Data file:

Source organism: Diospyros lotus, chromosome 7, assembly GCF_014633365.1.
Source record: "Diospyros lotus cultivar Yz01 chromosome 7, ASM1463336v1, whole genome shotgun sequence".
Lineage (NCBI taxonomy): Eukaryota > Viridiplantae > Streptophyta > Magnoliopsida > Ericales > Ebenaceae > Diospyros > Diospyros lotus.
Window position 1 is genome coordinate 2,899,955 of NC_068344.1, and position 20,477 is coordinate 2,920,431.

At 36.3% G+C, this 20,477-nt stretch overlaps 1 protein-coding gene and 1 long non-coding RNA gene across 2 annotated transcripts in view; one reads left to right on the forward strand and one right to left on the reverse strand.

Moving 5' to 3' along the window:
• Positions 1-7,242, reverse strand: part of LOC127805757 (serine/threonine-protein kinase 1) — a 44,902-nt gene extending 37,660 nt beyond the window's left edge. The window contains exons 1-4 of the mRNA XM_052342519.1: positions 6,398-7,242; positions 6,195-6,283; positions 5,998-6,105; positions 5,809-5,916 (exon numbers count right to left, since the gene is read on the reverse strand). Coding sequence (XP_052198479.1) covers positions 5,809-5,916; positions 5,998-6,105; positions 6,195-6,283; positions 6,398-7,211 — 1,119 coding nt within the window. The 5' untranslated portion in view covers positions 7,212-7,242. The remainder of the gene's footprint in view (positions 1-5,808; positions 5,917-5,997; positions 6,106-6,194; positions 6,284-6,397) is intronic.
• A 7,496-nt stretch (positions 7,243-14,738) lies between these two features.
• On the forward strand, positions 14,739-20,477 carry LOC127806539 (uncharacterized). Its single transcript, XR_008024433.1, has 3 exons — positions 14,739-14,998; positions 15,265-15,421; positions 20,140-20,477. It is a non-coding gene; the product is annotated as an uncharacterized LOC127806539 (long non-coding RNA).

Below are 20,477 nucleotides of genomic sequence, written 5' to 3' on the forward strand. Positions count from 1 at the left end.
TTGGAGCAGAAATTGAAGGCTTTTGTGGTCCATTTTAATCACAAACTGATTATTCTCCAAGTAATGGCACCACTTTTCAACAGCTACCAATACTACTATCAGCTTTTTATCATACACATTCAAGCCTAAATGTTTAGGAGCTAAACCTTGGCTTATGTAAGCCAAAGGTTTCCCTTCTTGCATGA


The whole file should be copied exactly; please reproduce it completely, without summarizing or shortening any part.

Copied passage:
Source organism: Diospyros lotus, chromosome 7, assembly GCF_014633365.1.
Source record: "Diospyros lotus cultivar Yz01 chromosome 7, ASM1463336v1, whole genome shotgun sequence".
Lineage (NCBI taxonomy): Eukaryota > Viridiplantae > Streptophyta > Magnoliopsida > Ericales > Ebenaceae > Diospyros > Diospyros lotus.
Window position 1 is genome coordinate 2,899,955 of NC_068344.1, and position 20,477 is coordinate 2,920,431.

At 36.3% G+C, this 20,477-nt stretch overlaps 1 protein-coding gene and 1 long non-coding RNA gene across 2 annotated transcripts in view; one reads left to right on the forward strand and one right to left on the reverse strand.

Moving 5' to 3' along the window:
• Positions 1-7,242, reverse strand: part of LOC127805757 (serine/threonine-protein kinase 1) — a 44,902-nt gene extending 37,660 nt beyond the window's left edge. The window contains exons 1-4 of the mRNA XM_052342519.1: positions 6,398-7,242; positions 6,195-6,283; positions 5,998-6,105; positions 5,809-5,916 (exon numbers count right to left, since the gene is read on the reverse strand). Coding sequence (XP_052198479.1) covers positions 5,809-5,916; positions 5,998-6,105; positions 6,195-6,283; positions 6,398-7,211 — 1,119 coding nt within the window. The 5' untranslated portion in view covers positions 7,212-7,242. The remainder of the gene's footprint in view (positions 1-5,808; positions 5,917-5,997; positions 6,106-6,194; positions 6,284-6,397) is intronic.
• A 7,496-nt stretch (positions 7,243-14,738) lies between these two features.
• On the forward strand, positions 14,739-20,477 carry LOC127806539 (uncharacterized). Its single transcript, XR_008024433.1, has 3 exons — positions 14,739-14,998; positions 15,265-15,421; positions 20,140-20,477. It is a non-coding gene; the product is annotated as an uncharacterized LOC127806539 (long non-coding RNA).

Below are 20,477 nucleotides of genomic sequence, written 5' to 3' on the forward strand. Positions count from 1 at the left end.
TTGGAGCAGAAATTGAAGGCTTTTGTGGTCCATTTTAATCACAAACTGATTATTCTCCAAGTAATGGCACCACTTTTCAACAGCTACCAATACTACTATCAGCTTTTTATCATACACATTCAAGCCTAAATGTTTAGGAGCTAAACCTTGGCTTATGTAAGCCAAAGGTTTCCCTTCTTGCATGA